NOTICE OF COPYRIGHTS AND TRADE DRESS

A portion of the disclosure of this patent document contains material which is subject to copyright protection. This patent document may show and/or describe matter which is or may become trade dress of the owner. The copyright and trade dress owner has no objection to the facsimile reproduction by anyone of the patent disclosure as it appears in the Patent and Trademark Office patent files or records, but otherwise reserves all copyright and trade dress rights whatsoever.

BACKGROUND

1. Field

This disclosure relates to man-in-the-loop control systems and methods based on sensing three-dimensional motion of a human body.

2. Description of the Related Art

Systems controlled by a human operator are ubiquitous in modern society, and can be found in activities ranging from driving an automobile to playing video games. Within this description, such control systems will be termed “man-in-the-loop” control system to distinguish from fully automated closed loop control systems. Man-in-the-loop control systems generally utilize motions of a person's hands/arms and feet, such as turning the steering wheel and pressing the gas and break pedals when operating an automobile. Current man-in-the-loop control systems generally do not utilize movements of the operator's hips, pelvis, and torso for control purposes.

Some existing simulation systems, such as arcade motorcycle simulators are believed to sense the operator's weight distribution and thus effectively sense the position of the operator's body as a whole. However, it is believed that such simulation systems do not sense the movements or the positions of individual elements of the operator's hips, pelvis, and torso for control purposes.

DESCRIPTION OF THE DRAWINGS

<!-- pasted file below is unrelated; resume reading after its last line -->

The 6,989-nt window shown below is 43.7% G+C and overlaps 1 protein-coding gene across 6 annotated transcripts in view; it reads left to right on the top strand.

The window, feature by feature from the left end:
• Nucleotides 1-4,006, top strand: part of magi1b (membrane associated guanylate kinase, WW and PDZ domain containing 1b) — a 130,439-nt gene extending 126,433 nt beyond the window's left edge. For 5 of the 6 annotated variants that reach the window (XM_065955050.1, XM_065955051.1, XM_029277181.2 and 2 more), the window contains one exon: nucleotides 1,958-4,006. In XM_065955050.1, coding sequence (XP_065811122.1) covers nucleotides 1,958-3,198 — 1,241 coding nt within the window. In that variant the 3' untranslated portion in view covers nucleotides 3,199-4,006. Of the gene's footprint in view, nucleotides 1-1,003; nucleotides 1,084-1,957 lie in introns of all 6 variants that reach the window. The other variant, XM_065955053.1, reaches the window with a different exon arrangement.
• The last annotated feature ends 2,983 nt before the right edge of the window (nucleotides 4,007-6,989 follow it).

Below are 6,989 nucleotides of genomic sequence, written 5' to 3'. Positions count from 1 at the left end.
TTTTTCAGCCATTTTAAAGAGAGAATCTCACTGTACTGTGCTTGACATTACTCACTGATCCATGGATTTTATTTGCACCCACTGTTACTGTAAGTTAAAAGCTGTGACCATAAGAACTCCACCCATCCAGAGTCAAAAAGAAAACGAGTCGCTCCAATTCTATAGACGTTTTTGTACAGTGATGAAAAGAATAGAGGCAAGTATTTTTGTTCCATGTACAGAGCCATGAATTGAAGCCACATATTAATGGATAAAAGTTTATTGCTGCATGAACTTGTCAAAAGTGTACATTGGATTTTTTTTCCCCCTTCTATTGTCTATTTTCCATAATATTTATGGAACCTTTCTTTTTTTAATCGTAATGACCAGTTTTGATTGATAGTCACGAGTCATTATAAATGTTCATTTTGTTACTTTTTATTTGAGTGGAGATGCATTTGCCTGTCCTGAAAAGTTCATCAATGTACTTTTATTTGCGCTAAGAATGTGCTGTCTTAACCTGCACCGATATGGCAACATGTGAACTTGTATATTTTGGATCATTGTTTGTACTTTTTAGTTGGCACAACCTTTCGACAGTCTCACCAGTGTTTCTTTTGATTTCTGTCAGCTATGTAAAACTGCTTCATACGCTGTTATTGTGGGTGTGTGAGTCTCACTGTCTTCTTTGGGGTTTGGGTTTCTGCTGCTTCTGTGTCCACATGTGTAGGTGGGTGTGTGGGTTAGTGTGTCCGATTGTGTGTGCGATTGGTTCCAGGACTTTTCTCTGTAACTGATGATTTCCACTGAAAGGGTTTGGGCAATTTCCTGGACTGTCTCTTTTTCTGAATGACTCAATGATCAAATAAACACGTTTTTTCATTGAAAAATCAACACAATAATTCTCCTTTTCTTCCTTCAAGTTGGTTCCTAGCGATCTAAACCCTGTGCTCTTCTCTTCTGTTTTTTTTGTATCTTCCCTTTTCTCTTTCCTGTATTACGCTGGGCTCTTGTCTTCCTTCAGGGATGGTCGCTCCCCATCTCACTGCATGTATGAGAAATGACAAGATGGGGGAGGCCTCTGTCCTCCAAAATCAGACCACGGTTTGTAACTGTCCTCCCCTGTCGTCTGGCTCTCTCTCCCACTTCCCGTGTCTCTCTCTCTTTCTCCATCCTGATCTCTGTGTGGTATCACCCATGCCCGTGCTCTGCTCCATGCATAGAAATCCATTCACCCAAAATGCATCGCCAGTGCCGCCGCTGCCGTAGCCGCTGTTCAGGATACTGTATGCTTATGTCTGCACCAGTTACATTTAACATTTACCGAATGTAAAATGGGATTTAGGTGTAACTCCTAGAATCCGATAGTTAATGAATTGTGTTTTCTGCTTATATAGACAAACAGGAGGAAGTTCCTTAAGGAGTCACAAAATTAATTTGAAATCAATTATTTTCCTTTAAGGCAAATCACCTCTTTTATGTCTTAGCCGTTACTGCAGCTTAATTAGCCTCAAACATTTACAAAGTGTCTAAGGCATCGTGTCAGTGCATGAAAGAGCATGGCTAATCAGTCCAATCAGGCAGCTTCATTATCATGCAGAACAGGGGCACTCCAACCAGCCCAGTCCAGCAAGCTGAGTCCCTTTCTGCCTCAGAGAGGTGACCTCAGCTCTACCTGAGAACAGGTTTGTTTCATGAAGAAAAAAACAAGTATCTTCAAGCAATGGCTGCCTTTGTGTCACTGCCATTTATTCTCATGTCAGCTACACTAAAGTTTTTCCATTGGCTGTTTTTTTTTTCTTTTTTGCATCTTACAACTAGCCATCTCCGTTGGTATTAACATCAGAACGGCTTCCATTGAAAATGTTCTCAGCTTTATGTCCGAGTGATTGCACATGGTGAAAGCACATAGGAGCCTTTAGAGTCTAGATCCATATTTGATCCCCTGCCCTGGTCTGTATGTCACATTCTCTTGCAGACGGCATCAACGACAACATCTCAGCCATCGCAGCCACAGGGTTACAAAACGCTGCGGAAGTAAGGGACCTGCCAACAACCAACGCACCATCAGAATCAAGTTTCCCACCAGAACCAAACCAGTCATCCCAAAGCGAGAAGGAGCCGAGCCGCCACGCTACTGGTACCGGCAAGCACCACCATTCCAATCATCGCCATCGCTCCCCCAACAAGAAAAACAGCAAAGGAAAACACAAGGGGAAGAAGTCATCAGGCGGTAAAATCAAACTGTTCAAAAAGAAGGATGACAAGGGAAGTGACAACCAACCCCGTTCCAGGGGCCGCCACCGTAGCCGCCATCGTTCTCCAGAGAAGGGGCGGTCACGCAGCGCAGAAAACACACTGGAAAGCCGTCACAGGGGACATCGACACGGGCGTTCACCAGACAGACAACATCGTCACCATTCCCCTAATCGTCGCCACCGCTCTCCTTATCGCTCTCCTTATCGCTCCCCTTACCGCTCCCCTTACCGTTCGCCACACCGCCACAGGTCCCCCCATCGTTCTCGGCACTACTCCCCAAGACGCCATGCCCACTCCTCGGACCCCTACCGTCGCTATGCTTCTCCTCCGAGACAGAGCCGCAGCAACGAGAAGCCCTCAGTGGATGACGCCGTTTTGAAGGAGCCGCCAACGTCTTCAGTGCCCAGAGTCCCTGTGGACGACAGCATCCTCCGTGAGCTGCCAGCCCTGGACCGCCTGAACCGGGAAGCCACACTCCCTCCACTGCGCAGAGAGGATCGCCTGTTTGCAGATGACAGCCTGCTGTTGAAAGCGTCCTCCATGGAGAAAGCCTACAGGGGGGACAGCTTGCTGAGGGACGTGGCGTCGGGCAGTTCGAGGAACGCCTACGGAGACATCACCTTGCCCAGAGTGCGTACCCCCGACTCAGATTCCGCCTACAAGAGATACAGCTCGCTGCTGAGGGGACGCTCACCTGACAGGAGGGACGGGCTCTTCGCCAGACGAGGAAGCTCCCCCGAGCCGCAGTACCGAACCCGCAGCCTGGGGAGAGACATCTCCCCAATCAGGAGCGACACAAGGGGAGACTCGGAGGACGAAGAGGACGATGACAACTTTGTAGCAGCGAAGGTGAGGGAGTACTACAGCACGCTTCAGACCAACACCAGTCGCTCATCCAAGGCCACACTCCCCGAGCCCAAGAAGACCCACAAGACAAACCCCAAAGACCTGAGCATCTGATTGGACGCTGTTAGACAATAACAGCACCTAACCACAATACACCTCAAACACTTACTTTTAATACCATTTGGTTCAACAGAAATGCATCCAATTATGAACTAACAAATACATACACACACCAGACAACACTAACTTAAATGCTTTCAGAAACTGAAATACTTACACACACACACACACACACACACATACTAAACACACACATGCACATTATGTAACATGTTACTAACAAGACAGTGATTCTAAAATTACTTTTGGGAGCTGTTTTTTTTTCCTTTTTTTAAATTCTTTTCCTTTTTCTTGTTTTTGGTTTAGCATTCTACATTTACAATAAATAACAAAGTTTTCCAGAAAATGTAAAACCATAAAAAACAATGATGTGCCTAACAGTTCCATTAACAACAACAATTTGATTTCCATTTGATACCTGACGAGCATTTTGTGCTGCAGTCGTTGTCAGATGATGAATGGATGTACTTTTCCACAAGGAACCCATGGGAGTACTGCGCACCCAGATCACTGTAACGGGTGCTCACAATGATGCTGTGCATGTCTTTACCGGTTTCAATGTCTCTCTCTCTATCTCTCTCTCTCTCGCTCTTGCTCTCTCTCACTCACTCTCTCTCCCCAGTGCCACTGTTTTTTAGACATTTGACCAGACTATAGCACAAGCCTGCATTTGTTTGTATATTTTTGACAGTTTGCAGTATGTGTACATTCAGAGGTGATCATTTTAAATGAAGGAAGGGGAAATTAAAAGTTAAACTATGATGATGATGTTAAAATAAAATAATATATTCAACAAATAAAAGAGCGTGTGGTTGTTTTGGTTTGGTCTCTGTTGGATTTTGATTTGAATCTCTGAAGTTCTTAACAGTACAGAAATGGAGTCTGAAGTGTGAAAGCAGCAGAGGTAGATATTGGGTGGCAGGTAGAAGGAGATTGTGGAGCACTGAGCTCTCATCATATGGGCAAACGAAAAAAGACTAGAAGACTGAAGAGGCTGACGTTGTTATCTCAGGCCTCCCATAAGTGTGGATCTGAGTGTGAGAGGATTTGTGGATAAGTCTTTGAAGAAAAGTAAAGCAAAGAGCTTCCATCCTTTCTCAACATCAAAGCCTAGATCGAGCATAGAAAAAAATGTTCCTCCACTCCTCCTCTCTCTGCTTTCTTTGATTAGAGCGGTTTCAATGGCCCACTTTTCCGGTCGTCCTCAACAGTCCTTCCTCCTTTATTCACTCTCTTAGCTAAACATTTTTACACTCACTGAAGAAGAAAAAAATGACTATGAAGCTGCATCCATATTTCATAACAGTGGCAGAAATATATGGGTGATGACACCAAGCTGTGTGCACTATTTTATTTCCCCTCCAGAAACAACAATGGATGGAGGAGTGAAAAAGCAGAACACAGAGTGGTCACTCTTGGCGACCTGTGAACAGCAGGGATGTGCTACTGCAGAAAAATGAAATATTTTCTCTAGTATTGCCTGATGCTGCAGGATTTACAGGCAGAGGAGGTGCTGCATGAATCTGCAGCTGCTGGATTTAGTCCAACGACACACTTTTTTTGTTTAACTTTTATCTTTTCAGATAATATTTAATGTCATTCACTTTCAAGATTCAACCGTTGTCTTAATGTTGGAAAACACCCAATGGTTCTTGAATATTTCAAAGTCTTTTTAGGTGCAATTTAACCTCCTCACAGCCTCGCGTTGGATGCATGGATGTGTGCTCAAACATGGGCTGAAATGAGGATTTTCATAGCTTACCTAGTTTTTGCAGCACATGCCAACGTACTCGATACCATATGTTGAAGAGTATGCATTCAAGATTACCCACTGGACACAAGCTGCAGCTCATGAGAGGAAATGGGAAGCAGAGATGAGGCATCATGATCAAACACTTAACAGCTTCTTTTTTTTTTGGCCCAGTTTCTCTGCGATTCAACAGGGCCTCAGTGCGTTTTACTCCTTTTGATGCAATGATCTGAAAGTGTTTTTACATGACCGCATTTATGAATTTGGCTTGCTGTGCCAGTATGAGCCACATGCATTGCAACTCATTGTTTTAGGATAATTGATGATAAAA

FIG. 1 is a diagram of a man-in-the-loop control system.

FIG. 2 is a diagram of a man-in-the-loop control system.

FIG. 3 is a diagram of a man-in-the-loop control system.

FIG. 4 is a block diagram of a man-in-the-loop control system.

FIG. 5 is a flow chart of a man-in-the-loop control system.

Throughout this description, elements appearing in figures are assigned three-digit reference designators, where the most significant digit is the figure number and the two least significant digits are specific to the element. An element that is not described in conjunction with a figure may be presumed to have the same characteristics and function as a previously-described element having a reference designator with the same least significant digits.

DETAILED DESCRIPTION

Definitions

The midsagittal plane (also called the median plane) is defined (Merriam Webster Medical Dictionary) as a vertical longitudinal plane that divides a bilaterally symmetrical animal, such as a person, into right and left halves. A coronal plane (also called a frontal plane) is defined as a plane parallel to the long axis of a body and at right angles to the midsagittal plane.

Some elements of the control system described herein are symmetrical about the midsagittal plane. The reference designators applied to these elements in the figures may include the suffixes “L” and “R” to indicate mirror-imaged left-side and right-side elements having the same function.

Within this description, the term “elastically coupled” will be used to indicate that a first element is joined to a second element with a flexible connection that defines and tends to restore a nominal positional relationship between the elements but allows relative motion in at least one direction.

Description of Apparatus

Referring now to FIG. 1, a man-in-the-loop control system 100 may include a person or operator 110, sensors 140, a device being controlled 160 in response to inputs from the sensors, and a feedback mechanism. The feedback mechanism may include a visual image 170, which may be a view of the environment 172 or an image formed on a display device 174. The feedback mechanism may also include physical feedback such as a force, vibration, or other tactile sensation applied to at least some portion of the operator 110. The physical feedback mechanism may be intrinsic, such as the force due to acceleration or cornering in an automobile, or may be introduced by one or more actuators 180. The actuators 180 may produce a force, vibration, or other tactile feedback 185 on one or more region of the operator's body. The feedback mechanism may also include audible feedback. The audible feedback may be intrinsic, such as engine and/or tire sounds in an automobile, or may be synthesized. The feedback mechanism may include other forms of feedback.